Effects of monovalent anions of the Hofmeister series on DPPC lipid bilayers part II: Modeling the perpendicular and lateral equation-of-state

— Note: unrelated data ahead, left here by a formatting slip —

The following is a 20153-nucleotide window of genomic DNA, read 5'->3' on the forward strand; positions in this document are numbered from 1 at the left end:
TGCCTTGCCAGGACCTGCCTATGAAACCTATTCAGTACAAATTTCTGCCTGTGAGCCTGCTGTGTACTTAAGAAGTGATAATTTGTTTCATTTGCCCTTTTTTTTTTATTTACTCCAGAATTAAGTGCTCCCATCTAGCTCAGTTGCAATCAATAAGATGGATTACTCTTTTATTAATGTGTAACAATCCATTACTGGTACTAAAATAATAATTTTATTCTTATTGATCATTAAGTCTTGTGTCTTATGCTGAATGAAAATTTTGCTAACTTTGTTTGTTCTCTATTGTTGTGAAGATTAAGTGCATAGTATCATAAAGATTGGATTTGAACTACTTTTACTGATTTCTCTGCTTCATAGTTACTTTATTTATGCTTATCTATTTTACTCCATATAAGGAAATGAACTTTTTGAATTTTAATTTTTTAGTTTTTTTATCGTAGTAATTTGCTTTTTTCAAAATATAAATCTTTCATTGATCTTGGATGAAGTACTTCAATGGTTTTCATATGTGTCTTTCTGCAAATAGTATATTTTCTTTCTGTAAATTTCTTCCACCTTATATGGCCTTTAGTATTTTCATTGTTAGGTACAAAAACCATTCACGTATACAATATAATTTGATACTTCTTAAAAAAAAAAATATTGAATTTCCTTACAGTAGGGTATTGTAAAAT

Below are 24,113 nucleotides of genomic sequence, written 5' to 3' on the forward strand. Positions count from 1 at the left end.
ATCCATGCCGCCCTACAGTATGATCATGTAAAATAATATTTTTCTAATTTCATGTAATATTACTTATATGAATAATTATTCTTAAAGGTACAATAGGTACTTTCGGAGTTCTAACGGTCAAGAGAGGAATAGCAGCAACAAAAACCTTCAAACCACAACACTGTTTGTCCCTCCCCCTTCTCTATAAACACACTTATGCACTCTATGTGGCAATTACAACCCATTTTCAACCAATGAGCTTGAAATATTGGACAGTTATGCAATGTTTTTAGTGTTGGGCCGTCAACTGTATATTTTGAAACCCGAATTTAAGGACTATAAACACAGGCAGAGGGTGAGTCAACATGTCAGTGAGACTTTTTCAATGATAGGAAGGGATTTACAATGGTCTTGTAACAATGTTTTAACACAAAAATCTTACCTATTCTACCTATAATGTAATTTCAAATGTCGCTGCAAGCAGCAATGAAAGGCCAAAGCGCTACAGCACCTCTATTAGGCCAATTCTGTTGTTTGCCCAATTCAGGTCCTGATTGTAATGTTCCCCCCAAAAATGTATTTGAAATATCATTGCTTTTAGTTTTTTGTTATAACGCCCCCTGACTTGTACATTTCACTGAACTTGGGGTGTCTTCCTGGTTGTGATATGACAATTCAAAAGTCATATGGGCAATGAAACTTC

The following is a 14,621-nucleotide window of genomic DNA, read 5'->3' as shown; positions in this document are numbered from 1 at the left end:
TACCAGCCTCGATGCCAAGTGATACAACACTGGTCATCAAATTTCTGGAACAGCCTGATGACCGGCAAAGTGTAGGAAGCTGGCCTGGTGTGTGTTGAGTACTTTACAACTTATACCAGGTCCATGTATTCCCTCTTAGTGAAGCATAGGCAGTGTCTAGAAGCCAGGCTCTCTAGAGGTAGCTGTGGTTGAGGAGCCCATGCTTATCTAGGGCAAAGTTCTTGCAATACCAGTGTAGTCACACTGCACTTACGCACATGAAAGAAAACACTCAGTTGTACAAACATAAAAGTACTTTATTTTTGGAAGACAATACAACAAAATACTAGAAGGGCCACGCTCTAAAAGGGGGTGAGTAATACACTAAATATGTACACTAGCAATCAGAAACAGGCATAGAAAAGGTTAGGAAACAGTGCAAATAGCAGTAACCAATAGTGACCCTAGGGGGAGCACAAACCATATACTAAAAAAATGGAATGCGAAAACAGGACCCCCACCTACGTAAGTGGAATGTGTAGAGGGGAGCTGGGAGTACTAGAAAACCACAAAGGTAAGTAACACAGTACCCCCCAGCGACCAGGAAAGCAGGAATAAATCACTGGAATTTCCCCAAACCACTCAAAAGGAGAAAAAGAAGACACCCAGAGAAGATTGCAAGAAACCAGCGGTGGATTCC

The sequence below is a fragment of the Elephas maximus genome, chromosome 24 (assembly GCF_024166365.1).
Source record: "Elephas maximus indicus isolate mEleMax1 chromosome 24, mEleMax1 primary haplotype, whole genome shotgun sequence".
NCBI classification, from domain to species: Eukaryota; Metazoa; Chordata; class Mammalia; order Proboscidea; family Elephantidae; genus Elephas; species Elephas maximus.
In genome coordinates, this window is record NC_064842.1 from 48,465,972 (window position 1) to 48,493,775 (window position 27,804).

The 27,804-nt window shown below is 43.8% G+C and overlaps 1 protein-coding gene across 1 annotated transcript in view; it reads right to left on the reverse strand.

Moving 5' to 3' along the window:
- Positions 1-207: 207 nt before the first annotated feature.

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The effects of Hofmeister anions on the perpendicular and lateral equation-of-state (EOS) of the dipalmitoylphosphatidylcholine lamellar phase discussed in the companion article are here examined using appropriate free energy models for the intra- and interbilayer interactions. Minimizing the free energy with respect to the two basic geometrical parameters of the lamellar phase, which are the interbilayer water thickness, dw, and the lipid headgroup area, aL, provides the perpendicular (osmotic pressure balance) and lateral EOS. Standard models were used for the hydration, undulation, and Van der Waals attractive force between the bilayers in the presence of electrolytes whereas two alternative treatments of electrostatic interactions were used to obtain "binding" or "partitioning" constants of anions to the lipid bilayers both in the absence and in the presence of sodium binding. The computed binding constants depend on anion type and follow the Hofmeister series, but were found to increase with electrolyte concentration, implying that the local binding approximation cannot fit bilayer repulsion data. The partitioning model was also found inadequate at high electrolyte concentrations. The fitting attempts revealed two additional features worthy of future investigation. First, at maximum swelling in the presence of electrolytes the osmotic pressure of the bilayer system cannot be set equal to zero. Second, at high salt concentrations an additional repulsion appears to come into effect in the presence of strongly adsorbing anions such as I- or SCN-. Both these phenomena may reflect an inconsistent treatment of the ion-surface interactions, which have an impact on the osmotic pressure. Alternatively, they may arise from bulk solution nonidealities that cannot be handled by the classical Poisson-Boltzmann formalism. The inability of current models to explain the "lateral" EOS by fitting the area per lipid headgroup as a function of salt type and concentration shows that current understanding of phospholipidion interactions is still very incomplete. © 2007 by the Biophysical Society.
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